Marcellinus, St. (296 – 304) For the most part, Marcellinus’ papal reign was uneventful until new Christian persecutions began under Emperor Diocletian. It is believed that during this time, Marcellinus was guilty of apostasy, paying homage to pagan gods, and giving the Romans sacred scripture. For a very long time, his name was completely omitted from the list of popes, some proof of the accuracy of these claims. He was beheaded, however, and because of that he was named as a saint.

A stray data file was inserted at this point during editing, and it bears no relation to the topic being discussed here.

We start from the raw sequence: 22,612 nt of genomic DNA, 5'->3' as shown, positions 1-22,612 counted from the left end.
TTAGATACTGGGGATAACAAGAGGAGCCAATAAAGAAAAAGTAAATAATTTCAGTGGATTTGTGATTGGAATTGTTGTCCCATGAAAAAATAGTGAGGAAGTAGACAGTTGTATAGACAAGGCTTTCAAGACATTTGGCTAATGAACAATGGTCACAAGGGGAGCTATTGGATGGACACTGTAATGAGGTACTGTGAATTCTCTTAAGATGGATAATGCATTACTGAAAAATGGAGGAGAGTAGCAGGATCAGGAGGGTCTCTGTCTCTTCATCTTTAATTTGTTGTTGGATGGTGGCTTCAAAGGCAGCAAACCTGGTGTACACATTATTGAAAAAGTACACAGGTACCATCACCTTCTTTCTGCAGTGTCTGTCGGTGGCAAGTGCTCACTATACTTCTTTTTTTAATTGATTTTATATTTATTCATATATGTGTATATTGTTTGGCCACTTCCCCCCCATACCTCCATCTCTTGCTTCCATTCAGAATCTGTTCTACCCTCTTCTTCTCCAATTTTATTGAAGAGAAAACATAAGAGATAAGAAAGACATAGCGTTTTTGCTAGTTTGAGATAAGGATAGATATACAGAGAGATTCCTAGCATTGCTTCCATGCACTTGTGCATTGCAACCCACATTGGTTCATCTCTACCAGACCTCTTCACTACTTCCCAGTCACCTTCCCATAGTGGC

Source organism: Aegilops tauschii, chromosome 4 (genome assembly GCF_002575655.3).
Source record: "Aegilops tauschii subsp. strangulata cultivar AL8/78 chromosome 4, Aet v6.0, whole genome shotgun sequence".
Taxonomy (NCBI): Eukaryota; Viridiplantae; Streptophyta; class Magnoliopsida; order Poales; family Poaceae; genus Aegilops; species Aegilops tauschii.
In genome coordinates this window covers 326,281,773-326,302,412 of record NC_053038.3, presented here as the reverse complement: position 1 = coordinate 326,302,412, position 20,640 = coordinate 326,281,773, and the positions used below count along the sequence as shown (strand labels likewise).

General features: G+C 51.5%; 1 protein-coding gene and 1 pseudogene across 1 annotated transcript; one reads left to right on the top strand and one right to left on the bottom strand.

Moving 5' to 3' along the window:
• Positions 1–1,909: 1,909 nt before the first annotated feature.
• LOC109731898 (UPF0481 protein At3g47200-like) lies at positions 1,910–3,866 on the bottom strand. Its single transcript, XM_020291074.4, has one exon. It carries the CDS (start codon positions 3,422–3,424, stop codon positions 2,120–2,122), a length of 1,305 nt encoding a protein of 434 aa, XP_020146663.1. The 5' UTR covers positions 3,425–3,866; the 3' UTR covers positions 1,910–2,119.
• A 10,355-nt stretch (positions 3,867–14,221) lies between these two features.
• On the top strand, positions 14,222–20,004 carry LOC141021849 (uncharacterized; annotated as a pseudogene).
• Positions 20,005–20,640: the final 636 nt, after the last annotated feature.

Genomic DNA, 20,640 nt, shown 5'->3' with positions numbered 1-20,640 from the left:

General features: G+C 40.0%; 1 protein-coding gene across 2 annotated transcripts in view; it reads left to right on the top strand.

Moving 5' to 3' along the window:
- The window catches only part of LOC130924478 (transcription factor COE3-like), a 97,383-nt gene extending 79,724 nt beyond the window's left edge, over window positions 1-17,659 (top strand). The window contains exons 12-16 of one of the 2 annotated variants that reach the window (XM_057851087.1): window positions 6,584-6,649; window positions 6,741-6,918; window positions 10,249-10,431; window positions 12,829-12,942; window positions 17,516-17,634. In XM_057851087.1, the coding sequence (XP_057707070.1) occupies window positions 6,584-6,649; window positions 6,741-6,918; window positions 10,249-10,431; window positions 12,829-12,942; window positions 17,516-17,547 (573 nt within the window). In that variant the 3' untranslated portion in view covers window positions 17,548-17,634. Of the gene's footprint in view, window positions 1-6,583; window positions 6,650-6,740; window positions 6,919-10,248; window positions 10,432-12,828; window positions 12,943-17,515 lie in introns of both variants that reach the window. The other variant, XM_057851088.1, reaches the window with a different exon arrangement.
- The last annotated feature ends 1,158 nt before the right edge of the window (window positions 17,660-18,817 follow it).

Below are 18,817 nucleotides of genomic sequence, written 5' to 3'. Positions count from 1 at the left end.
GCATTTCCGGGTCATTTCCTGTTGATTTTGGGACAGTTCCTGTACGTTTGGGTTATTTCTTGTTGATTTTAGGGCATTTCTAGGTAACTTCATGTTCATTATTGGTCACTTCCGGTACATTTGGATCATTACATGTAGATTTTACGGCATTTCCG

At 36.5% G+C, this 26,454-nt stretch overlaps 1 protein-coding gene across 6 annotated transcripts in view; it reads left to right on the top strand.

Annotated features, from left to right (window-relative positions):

Marcellus I, St. (308 – 309) Marcellus was the successor to Marcellinus, but only after four years had passed, because of the persecutions and the difficulties caused to the church by Marcellinus’ death. Marcellus’ reign was a short one, but relatively peaceful, as the persecutions had quieted to some degree under Emperor Maxentius’ rule. During the brief year of his papacy, Marcellus focused all of his efforts on addressing the issue of discipline in the church, perhaps in an attempt to repair the damage caused by Marcellinus. His actions were so unpopular, however, that riots were held in Rome. The Emperor Maxentius eventually banished Marcellus from Rome entirely, on the grounds that he had caused civil disobedience and unrest. Marcellus died shortly thereafter.